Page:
What does faithfulness really look like? A message from Bishop Yoos
Luke 1:39-45 Mary visits Elizabeth
In those days Mary set out and went with haste to a Judean town in the hill country, where she entered the house of Zechariah and greeted Elizabeth. When Elizabeth heard Mary’s greeting, the child leaped in her womb. And Elizabeth was filled with the Holy Spirit and exclaimed with a loud cry, “Blessed are you among women, and blessed is the fruit of your womb. And why has this happened to me, that the mother of my Lord comes to me? For as soon as I heard the sound of your greeting, the child in my womb leaped for joy. And blessed is she who believed that there would be a fulfillment of what was spoken to her by the Lord.”
What does faithfulness really look like as we prepare to celebrate the birth of Christ in our mostly secular society?
First, faithfulness looks like a young, unmarried Jewish girl (possibly 14-16 years old) who just found out that she is pregnant and will give birth to the son of God. Full of questions and confusion, she accepts this responsibility with a sense of wonder at how God works.
Second, faithfulness looks like a much older woman named Elizabeth, a relative of Mary’s, who had been barren her whole life and now finds herself suddenly with child. She would become the mother of John the Baptist. She too is excited, confused, and full of wonder and awe.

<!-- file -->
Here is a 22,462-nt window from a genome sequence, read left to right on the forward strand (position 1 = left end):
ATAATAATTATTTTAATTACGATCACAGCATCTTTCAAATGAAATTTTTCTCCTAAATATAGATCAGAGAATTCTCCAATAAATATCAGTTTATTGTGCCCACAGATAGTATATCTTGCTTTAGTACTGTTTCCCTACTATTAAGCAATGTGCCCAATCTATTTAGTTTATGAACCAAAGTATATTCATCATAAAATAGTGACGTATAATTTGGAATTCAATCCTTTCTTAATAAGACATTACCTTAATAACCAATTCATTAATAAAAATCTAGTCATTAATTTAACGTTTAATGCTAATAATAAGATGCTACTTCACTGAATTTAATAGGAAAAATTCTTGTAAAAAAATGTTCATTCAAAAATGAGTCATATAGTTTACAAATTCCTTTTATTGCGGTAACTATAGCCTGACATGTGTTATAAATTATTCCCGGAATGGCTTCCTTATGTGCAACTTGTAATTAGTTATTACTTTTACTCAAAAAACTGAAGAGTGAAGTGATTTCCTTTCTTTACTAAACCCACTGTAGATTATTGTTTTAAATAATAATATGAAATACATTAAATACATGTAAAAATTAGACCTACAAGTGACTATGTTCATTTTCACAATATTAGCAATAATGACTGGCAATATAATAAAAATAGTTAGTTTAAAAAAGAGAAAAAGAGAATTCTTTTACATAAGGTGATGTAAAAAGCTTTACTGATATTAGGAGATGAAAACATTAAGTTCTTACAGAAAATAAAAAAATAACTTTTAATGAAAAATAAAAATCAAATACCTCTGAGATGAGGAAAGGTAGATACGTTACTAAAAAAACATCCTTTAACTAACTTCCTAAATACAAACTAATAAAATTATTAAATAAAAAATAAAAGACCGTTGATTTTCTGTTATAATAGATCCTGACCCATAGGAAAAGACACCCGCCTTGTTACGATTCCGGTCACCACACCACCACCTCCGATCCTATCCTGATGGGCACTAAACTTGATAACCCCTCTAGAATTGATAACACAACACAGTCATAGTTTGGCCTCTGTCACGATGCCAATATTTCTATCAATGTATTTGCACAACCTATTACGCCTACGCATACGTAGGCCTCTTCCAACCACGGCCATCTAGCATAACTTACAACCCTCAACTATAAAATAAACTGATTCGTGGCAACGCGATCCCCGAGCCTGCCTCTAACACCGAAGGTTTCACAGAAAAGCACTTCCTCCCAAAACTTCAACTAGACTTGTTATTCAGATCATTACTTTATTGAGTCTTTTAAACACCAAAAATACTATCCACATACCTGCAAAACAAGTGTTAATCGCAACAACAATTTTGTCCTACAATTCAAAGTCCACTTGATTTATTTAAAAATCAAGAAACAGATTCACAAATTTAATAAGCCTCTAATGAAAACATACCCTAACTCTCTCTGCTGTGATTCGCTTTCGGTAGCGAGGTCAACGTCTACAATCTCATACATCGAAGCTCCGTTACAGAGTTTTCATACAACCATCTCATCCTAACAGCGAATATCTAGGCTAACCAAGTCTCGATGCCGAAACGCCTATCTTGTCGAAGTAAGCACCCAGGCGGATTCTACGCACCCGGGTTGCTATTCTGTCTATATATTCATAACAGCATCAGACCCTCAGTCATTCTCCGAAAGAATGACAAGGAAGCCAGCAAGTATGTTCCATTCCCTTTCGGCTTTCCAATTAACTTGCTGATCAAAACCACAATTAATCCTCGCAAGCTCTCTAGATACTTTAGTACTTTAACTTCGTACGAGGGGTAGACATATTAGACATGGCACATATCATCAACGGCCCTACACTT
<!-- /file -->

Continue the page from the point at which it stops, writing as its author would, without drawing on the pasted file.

What do you and I have in common with these two women? What difference do their stories make in our lives? It seems to me that one of the most important things we can identify with them is not always seeing or knowing what God is up to in our lives. We like to pretend that we are in control of our futures, when in reality unexpected surprises and interruptions happen all the time. We like to tell ourselves that we know what is best for our lives, when often we are confused and uncertain about how to respond to the many challenges and opportunities before us. Finally, like them, we are surprised and caught off guard by moments of holy wondering – moments of unexpected awe that come out of the blue.
It seems to me that God is inviting us this Advent and Christmas season to being confused and not knowing all the answers to our faith journey – but still trusting that God has many significant surprises and wonders for us to behold. Therefore, faith isn’t so much about right answers as it is about living each day with a sense of openness to wonder and awe.
Let us pray.
Gracious Lord, help me to grow in my sense of wonder and awe at your life and love that is reflected in the birth of Jesus Christ. Free me from my cynicism and my desire to always be in control so that I can see with new eyes the peace you still bring to our hurting and troubled world.
In Jesus Name,